Although one needs only an intuitive sense of phenomena like wealth and market returns to understand that they don’t adhere to the same rules as phenomena like height and weight, throughout the book Taleb provides a robust theoretical and statistical scaffolding for his claims about the differences between Mediocristan and Extremistan.

Because these discussions tend toward the technical and aren’t essential for understanding Black Swans and their role in our lives, we at Shortform have decided to summarize them as an appendix.

Unfairness in Extremistan

As exemplified by figures like Beyoncé and Jeff Bezos, social and economic advantages accrue highly unequally in Extremistan.

One reason for this disparity is the “superstar effect.” Coined by economist Sherwin Rosen to describe the unequal distributions of income and prestige in Extremistan sectors like stand-up comedy, classical music, and research scholarship, the “superstar effect” operates when marginal differences in talent yield massive rewards.

The superstar effect, it’s vital to note, is meritocratic—that is, those with the most talent, even if they’re only slightly more talented than their competitors, get the spoils. What a theory like Rosen’s fails to take into account, however, is that all-important aspect of life in Extremistan: dumb luck.

Consider research scholarship for instance. Sociologist Robert K. Merton has observed that academics rarely read all the papers they cite; rather, they look at the bibliography of a paper they have read and pick sources to cite more or less at random.

Now imagine a scholar cites three authors at random. Then a second scholar cites those same three authors, because the first author cited them. Then a third does the same thing. Suddenly the three authors that have been cited are considered leaders in their field, all by dint of dumb luck.

The phenomenon identified by Merton’s study has been called both “cumulative advantage” and “preferential attachment.” These concepts describe the innate human tendency to flock to past successes, regardless of whether those successes are the product of merit or chance.

Although cumulative advantage/preferential attachment provides a better account of unfairness than the superstar effect—because it accounts for randomness in the distribution of advantage/preference—it still isn’t a perfect theory of Extremistan unfairness. This is because, according to cumulative advantage/preferential attachment, winners stay on top. Once an entity—a company, an academic, a professional sports coach—reaches a certain level of success, cumulative advantage/preferential attachments holds that that entity will continue to be successful, because humans naturally favor past success. But this doesn’t reflect reality.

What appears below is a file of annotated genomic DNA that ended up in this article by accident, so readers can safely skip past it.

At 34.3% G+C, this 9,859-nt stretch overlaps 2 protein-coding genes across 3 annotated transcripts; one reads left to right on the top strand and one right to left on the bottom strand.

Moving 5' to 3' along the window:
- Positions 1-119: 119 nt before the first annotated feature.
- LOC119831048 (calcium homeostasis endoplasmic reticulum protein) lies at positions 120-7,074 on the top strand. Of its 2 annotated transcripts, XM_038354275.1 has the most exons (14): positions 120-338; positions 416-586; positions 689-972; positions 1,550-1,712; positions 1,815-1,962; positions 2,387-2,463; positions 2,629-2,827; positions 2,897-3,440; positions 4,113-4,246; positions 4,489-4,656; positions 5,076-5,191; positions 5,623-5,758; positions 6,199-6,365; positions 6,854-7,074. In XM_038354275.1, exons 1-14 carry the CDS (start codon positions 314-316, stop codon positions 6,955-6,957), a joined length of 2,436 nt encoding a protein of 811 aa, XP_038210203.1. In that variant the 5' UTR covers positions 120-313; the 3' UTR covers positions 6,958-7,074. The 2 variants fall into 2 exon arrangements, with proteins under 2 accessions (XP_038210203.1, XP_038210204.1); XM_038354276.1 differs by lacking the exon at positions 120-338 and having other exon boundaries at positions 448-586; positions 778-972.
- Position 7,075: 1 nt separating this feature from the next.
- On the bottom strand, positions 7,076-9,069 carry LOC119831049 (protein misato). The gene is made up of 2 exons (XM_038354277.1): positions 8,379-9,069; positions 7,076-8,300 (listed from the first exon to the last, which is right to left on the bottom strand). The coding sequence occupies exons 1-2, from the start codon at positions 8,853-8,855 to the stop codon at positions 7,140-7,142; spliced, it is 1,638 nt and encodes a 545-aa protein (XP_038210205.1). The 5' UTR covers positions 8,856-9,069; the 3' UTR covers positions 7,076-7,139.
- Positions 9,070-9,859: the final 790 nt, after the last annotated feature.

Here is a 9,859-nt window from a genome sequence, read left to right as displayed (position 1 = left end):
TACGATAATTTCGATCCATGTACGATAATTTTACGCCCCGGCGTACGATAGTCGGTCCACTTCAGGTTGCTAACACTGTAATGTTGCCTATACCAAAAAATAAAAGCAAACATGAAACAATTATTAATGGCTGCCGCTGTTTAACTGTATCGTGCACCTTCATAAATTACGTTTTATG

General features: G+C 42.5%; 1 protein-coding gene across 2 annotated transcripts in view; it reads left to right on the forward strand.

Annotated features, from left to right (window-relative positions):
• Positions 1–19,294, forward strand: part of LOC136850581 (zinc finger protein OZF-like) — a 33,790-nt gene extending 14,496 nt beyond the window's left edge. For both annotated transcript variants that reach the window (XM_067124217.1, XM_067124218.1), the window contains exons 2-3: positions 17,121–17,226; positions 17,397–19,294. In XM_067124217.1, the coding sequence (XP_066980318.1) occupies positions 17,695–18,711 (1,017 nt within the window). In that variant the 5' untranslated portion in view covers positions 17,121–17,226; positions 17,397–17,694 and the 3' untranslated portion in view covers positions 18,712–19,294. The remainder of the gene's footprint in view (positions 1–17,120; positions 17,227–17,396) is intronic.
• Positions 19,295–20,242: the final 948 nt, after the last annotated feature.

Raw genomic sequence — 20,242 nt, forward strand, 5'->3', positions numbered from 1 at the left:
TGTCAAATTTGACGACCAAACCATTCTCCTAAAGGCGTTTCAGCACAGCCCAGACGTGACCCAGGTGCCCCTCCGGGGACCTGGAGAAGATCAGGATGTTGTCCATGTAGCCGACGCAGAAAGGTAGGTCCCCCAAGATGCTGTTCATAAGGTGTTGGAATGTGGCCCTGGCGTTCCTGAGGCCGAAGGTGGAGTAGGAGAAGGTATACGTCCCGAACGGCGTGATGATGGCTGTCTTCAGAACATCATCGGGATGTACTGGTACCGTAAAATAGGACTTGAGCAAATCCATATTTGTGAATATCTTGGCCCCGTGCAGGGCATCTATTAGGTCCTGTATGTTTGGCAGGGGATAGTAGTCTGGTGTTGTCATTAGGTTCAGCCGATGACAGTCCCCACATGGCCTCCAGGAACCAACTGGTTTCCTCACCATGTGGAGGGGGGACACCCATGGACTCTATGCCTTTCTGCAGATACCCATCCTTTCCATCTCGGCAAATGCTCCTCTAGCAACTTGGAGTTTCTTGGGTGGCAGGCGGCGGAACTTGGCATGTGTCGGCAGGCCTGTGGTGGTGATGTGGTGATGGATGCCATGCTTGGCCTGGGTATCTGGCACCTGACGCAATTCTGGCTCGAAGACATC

For example, according to cumulative advantage/preferential attachment, Apple will forever be the king of consumer electronics, and Google will forever own the Internet. But even a cursory knowledge of business history shows a belief like this to be misguided. Consider this: If you tracked the 500 largest U.S. companies from 1957 to 1997, you’d discover that only 74 lasted the full 40 years. Some ceased to exist by virtue of mergers, but most simply failed. In other words, even in Extremistan, giants can occasionally be toppled by dwarfs.

Nevertheless, despite the possibility of creative destruction, Extremistan is defined by extreme concentration—of prestige, income, capital, influence, size, or what have you. These concentrations create the appearance of stability—larger, more powerful entities are more resilient—but they actually create the potential for catastrophic black swans.